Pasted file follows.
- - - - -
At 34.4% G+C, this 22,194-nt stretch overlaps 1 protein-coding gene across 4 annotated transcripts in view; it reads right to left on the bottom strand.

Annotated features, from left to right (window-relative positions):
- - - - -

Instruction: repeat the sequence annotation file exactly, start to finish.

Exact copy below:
At 34.4% G+C, this 22,194-nt stretch overlaps 1 protein-coding gene across 4 annotated transcripts in view; it reads right to left on the bottom strand.

Annotated features, from left to right (window-relative positions):